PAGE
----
5 Reasons You Should Be Cooking With Cast Iron
In recent years there has been some debate about the best type of cookware to use in your kitchen. Between safety concerns over Teflon coatings and aluminum pans, many people are turning to stainless steel or copper cookware. In my kitchen, however, I’m finding more and more that the old way of cooking may just be the best way!
I first began cooking with cast iron when I moved into a house which had a set of cast skillets left behind by the previous owner. I used these as a backup when I had let the dirty dishes get away from me a bit. In a very short amount of time, though, I came to find that these old-school skillets could do a lot of things more modern cookware could not. Their perfectly even and stable heat is an ideal way to put a perfect sear on a steak, and with practice, I learned to make some of the most perfect pancakes you’ve ever seen! This inspired me to do a little research into some of the wonderful abilities and benefits of cast iron, and I now use nothing else in my home.
Here are 5 reasons you, and everybody, should consider cooking with cast iron:
Granted, my first set of skillets was free, and to be honest, I initially could see why someone left them behind when they moved. My first use of cast iron in the kitchen ended with a skillet sitting in a sink of tepid dish water overnight, where it oxidized and got a little nasty. But once I did a few minutes of research and learned how to clean and maintain these pans properly, I realized that these stout skillets are worth much more than their purchase price.
Cast iron cookware is cheap to purchase initially, even at the retail level. I recently saw a 5-piece starter set of cast iron cookware on Amazon for about $90.00. Individually, even high-end cast skillets can be purchased new for less than $20.00. The savvy shopper, however, can find cast cookware even cheaper. I actually found an enamel-coated cast iron skillet with a lid for $3.00 at a neighbor’s yard sale recently. Not bad for a pan that will last me the rest of my life!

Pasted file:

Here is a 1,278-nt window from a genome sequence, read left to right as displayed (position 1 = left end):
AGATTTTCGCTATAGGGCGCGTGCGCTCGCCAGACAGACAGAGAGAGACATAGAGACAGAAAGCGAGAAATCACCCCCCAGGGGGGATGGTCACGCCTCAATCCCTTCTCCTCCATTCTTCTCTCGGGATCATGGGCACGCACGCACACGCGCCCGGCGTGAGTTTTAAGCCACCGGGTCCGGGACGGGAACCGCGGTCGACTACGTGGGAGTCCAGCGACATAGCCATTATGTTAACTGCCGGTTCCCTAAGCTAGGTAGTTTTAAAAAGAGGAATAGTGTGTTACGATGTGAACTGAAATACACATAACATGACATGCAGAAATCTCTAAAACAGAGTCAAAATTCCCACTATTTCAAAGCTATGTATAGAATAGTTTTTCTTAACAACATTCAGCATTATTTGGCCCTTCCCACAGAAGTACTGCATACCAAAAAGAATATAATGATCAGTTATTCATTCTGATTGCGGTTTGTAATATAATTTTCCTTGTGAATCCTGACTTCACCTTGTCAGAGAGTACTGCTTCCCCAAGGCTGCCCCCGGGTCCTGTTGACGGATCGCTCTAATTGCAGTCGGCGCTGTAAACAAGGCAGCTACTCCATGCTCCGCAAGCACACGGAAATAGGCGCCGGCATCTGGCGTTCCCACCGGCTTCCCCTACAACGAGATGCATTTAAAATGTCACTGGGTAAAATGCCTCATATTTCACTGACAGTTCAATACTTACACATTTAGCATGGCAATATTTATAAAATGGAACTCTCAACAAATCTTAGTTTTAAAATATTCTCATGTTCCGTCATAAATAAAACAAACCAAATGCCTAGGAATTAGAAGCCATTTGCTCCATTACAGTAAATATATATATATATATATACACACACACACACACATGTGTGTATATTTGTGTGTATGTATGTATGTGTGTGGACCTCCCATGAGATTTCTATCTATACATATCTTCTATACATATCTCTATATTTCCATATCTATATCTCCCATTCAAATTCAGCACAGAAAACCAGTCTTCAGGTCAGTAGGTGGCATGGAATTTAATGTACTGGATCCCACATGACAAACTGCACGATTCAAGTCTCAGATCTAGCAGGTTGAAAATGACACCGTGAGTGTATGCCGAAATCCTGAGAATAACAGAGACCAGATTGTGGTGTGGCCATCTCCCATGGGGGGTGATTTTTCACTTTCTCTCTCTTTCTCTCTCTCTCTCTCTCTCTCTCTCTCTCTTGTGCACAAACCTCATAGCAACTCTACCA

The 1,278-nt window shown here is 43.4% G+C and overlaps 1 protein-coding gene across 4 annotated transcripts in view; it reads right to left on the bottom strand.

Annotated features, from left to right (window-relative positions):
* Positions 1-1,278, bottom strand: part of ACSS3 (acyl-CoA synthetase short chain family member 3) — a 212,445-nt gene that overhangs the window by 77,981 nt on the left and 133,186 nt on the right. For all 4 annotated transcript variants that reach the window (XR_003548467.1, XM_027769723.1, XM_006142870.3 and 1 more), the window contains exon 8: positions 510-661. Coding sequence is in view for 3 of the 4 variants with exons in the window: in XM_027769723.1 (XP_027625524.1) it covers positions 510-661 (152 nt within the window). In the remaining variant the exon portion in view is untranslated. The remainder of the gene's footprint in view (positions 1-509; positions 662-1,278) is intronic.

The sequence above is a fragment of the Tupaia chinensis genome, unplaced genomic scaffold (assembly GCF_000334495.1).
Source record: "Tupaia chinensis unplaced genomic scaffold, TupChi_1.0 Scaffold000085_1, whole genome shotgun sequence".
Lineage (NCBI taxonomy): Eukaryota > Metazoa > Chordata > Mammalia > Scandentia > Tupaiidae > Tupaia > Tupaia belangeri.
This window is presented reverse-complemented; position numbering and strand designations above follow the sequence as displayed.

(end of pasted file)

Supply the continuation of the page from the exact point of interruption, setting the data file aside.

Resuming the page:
That brings me to my second point of why cast iron cookware is worth having and using in your kitchen. These heavy-duty pots and pans are made to last a lifetime! My mother has a set of cast iron cookware that she got from her mother about 20 years ago, and honestly, they are in the exact same condition they have been in since that time, and probably since the 1960’s when initially purchased by my grandparents. That lifespan is a far cry from some of the coated pans I’ve had over the years which tend to scratch and break down within just a few years.
5 Reasons You Should Be Cooking With Cast Iron
Health – Chemical-Free Cooking
There are three main reasons that cast iron cookware is a healthy alternative to other cooking methods. First and foremost, cast iron cookware allows you to avoid the harmful chemicals that are found in nonstick and aluminum pans. Nonstick coatings contain perfluorocarbons or PFC’s